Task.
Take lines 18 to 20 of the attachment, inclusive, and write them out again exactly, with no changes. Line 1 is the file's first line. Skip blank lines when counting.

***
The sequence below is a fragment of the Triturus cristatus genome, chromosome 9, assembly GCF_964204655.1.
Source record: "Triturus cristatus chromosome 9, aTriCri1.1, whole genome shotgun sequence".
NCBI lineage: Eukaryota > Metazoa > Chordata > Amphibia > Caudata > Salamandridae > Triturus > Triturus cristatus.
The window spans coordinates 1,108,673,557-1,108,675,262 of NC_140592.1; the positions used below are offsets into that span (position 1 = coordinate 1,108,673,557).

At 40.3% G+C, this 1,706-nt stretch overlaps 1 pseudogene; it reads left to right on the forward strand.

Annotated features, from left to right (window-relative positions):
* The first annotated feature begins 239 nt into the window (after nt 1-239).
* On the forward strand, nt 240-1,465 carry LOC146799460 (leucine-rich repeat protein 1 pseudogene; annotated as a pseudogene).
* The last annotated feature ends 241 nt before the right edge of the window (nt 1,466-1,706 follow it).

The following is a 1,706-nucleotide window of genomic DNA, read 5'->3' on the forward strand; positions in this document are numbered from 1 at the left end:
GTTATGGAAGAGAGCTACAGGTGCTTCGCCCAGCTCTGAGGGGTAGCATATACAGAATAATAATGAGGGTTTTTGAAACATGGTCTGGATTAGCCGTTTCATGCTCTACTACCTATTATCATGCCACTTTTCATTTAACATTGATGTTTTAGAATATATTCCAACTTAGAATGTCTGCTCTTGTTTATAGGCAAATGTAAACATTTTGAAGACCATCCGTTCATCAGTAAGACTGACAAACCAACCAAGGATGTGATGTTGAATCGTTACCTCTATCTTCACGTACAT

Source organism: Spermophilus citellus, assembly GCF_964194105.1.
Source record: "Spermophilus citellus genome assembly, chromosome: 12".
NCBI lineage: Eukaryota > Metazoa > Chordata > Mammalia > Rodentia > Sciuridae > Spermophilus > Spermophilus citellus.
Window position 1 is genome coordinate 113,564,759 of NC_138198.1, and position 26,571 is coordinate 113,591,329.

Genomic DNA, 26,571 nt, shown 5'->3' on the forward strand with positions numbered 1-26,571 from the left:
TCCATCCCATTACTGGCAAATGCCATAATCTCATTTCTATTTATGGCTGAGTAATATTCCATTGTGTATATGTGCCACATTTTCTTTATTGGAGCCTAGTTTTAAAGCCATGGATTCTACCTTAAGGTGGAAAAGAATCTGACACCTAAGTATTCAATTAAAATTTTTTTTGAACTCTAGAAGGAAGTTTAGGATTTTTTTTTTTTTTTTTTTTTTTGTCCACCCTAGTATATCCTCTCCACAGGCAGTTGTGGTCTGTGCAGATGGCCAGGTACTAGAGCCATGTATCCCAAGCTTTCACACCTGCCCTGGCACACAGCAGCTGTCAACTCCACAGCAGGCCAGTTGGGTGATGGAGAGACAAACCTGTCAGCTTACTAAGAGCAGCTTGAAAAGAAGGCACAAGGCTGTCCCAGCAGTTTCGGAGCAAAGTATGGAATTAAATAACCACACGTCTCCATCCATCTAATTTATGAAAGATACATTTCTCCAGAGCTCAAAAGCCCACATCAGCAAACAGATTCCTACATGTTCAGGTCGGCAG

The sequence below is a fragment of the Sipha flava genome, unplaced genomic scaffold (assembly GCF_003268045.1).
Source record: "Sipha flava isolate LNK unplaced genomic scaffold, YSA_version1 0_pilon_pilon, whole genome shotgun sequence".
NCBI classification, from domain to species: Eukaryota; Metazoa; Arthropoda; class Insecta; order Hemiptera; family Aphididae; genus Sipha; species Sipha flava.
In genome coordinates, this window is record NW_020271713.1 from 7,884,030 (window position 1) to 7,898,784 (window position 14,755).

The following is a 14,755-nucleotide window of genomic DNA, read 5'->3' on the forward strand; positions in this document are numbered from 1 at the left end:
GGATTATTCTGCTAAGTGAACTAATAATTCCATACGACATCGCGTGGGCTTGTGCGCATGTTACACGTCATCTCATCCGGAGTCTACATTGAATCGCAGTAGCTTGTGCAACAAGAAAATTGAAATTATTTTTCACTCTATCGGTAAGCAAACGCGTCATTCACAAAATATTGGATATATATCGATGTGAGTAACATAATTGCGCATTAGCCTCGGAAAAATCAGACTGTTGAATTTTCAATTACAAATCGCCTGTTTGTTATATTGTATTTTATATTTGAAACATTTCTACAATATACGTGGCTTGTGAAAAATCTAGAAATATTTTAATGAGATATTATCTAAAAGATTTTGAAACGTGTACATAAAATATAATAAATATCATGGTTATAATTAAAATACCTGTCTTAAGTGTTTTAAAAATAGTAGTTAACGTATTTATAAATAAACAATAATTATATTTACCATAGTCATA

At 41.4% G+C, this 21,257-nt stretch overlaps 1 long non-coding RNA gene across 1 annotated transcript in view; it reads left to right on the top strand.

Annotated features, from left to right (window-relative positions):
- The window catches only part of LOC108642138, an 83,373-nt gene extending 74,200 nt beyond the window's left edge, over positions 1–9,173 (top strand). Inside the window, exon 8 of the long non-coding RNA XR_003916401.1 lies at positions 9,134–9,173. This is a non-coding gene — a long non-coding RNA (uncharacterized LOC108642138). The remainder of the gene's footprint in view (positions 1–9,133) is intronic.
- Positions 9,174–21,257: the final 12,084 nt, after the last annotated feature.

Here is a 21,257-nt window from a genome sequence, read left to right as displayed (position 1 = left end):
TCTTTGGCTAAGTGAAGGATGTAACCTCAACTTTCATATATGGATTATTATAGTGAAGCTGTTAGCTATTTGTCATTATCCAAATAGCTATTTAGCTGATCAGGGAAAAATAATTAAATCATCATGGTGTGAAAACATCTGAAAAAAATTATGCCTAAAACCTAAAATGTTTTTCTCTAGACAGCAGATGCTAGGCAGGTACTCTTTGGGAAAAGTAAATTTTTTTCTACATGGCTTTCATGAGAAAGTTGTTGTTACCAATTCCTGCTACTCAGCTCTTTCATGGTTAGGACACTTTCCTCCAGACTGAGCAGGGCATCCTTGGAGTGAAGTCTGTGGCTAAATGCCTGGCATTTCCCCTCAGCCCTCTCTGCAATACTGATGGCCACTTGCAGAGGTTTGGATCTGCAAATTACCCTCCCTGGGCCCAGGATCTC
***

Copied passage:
The sequence below is a fragment of the Sipha flava genome, unplaced genomic scaffold (assembly GCF_003268045.1).
Source record: "Sipha flava isolate LNK unplaced genomic scaffold, YSA_version1 0_pilon_pilon, whole genome shotgun sequence".
NCBI classification, from domain to species: Eukaryota; Metazoa; Arthropoda; class Insecta; order Hemiptera; family Aphididae; genus Sipha; species Sipha flava.